As a law student, the Hispanic Bar Association of New Jersey (HBA-NJ) provided Anna with financial support through scholarships. Later, as an attorney, the organization provided a network of experienced attorneys and judges that would serve as mentors and resources.
Knowing first hand how important mentorship can be to minority youths entering the legal profession, with the HBA-NJ Anna established the American Dream Pipeline Program in 2013, to provide students with exposure to the legal profession and guidance from attorney mentors sharing similar backgrounds and life experiences.
The Pipeline Program is geared towards high school students (“mentees”) from urban communities – Passaic and Union City High Schools, who come from families that immigrated to the United States and are likely first-generation college-bound students. The purpose of the Pipeline Program is to provide the mentees with opportunities to meet attorneys and other professionals who have come from similar circumstances and can provide guidance to the mentees as they navigate through high school and start their own college application process.
“It is important for students of colors, especially young women, to see successful Latina attorneys and professionals, so they too can achieve their dreams,” said Anna.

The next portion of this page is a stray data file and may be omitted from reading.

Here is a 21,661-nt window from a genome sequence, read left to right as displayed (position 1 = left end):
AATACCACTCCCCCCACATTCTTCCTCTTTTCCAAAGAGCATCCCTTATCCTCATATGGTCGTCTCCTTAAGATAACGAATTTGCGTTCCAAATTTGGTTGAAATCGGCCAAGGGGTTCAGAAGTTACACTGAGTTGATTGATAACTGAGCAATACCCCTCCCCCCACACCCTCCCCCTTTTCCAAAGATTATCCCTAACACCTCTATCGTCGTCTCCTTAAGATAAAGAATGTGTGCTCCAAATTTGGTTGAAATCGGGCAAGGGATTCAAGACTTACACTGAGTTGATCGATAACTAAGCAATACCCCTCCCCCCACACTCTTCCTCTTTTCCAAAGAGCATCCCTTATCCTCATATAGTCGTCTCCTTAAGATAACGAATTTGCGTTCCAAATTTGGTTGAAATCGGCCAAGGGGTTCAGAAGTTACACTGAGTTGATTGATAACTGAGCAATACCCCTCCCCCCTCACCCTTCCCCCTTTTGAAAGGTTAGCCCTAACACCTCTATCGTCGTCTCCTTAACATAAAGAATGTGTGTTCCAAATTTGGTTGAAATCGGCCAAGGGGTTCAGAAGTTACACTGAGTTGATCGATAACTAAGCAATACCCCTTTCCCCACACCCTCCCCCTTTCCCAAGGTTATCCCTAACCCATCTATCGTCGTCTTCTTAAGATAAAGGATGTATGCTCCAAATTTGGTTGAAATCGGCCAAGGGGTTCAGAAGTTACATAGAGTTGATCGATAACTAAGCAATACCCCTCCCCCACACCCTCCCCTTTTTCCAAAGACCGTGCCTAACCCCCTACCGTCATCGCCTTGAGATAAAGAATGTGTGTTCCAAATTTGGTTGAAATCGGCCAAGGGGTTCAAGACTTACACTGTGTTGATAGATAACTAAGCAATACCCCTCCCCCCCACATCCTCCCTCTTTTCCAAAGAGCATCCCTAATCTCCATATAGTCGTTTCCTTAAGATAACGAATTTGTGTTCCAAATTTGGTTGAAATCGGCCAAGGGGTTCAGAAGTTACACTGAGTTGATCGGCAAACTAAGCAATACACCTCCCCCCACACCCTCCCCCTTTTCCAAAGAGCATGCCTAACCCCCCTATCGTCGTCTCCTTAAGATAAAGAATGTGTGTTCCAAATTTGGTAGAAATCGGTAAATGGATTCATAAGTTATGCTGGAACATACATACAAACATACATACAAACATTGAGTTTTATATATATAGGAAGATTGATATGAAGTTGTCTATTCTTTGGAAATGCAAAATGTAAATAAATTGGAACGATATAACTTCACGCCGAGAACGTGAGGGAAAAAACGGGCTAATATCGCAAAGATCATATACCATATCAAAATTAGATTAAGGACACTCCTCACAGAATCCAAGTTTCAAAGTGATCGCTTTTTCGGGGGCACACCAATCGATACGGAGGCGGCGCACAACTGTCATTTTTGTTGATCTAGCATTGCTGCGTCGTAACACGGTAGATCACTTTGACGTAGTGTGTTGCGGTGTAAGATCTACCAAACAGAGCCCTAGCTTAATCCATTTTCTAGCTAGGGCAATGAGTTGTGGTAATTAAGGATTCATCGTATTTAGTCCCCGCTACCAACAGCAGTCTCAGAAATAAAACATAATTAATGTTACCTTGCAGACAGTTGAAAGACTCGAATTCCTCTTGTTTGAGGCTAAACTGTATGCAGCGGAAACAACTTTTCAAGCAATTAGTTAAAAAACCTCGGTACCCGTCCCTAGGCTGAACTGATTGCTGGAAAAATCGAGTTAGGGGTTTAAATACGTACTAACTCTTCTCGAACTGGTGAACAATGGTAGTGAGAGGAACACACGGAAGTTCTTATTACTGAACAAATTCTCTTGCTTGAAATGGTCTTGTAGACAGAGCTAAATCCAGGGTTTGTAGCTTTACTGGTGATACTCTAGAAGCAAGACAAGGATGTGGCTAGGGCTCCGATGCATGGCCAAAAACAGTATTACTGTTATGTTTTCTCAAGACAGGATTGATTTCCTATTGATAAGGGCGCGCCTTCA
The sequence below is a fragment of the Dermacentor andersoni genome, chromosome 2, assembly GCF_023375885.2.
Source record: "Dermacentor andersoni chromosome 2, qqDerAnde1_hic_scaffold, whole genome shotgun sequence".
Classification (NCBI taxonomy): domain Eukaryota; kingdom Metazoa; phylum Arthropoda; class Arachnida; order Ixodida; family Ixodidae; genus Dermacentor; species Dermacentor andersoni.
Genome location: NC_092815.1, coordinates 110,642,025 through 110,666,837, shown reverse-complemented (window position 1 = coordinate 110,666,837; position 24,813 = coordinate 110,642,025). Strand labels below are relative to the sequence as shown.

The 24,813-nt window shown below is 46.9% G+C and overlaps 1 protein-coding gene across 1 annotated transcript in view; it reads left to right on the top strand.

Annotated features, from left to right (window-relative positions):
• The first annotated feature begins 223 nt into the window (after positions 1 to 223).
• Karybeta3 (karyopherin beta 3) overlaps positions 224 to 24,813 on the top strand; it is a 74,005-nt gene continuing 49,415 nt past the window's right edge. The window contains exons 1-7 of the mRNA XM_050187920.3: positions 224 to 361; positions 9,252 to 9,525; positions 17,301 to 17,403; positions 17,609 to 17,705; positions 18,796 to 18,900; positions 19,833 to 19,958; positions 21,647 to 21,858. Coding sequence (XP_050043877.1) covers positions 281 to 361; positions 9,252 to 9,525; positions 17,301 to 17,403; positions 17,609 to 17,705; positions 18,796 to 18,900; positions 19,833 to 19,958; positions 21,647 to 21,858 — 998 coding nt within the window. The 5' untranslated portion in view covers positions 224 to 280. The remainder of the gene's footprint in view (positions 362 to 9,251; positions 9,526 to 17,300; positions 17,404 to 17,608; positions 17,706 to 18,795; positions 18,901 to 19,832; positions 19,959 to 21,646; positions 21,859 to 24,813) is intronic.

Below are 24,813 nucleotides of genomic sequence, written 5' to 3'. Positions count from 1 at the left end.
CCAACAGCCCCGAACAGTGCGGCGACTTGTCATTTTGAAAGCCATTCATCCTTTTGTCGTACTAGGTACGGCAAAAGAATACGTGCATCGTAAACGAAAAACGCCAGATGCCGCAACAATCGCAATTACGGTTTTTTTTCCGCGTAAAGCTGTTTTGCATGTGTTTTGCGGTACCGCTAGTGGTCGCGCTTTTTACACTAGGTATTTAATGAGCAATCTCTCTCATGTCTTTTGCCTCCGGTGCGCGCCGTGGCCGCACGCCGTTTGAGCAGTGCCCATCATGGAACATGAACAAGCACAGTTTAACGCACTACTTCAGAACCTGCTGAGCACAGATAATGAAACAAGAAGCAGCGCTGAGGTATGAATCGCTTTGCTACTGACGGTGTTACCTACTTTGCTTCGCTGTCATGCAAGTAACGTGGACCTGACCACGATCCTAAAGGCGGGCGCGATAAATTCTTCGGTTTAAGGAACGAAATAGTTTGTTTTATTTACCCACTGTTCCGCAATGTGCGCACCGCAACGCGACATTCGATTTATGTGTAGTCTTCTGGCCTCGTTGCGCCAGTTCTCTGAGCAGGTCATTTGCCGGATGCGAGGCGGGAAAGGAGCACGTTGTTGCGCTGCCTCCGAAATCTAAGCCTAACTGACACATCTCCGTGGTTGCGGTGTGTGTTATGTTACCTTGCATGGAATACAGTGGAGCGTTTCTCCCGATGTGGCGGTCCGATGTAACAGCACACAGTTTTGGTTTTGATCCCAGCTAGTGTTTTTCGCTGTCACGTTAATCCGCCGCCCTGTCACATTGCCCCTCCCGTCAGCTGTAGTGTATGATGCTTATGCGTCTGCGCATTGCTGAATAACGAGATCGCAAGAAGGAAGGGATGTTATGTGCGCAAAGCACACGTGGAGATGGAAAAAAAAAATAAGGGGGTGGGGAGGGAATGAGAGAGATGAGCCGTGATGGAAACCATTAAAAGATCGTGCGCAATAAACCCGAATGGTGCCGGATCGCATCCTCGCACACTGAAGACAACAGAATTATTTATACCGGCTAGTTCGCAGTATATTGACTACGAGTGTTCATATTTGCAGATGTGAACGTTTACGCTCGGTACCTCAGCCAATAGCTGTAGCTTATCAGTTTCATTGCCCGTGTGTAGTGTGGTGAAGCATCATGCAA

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Strengthening the professional pipeline for women of color
In her profession, Anna is a leader and a connector of people. Through her leadership activities, she has made a point to elevate diversity, equity and inclusion issues in my work, which has helped connect me with colleagues and experts across industries and sectors. She brings strong relationships to the firm and in her volunteer and activist work.
In 2016, Anna joined the Executive Women of New Jersey (EWNJ), the leading executive women’s organization in NJ. Here, Anna connected with a robust network of professional women executives who have been on similar professional journeys. After years with the organization, Anna became President of EWNJ, beginning in 2020-2021.
“Seek mentors who look like you, but also mentors who do not look like you but are willing to serve as a resource. Seek out organizations that could elevate you and put you in touch with people who could be critical for your professional development, such as Bar and industry associations, Anna advised for Latinas aspiring to enter the legal profession. “Also groups such as Executive Women of New Jersey whose members cut across all industries and sectors, expose you to a variety of resources for your growth.”
“Number one thing, keep your eye on your goals. With so few Latinas in law, many of us are trailblazers in our communities and in our field of work.”
Most importantly, Anna says is elevating those coming up behind you by paying forward the help you received.
“This will help strengthen the professional pipeline for women, especially women of color. As Latinas, we often feel we can handle things on our own and we certainly can; however, there is nothing wrong with asking for help.”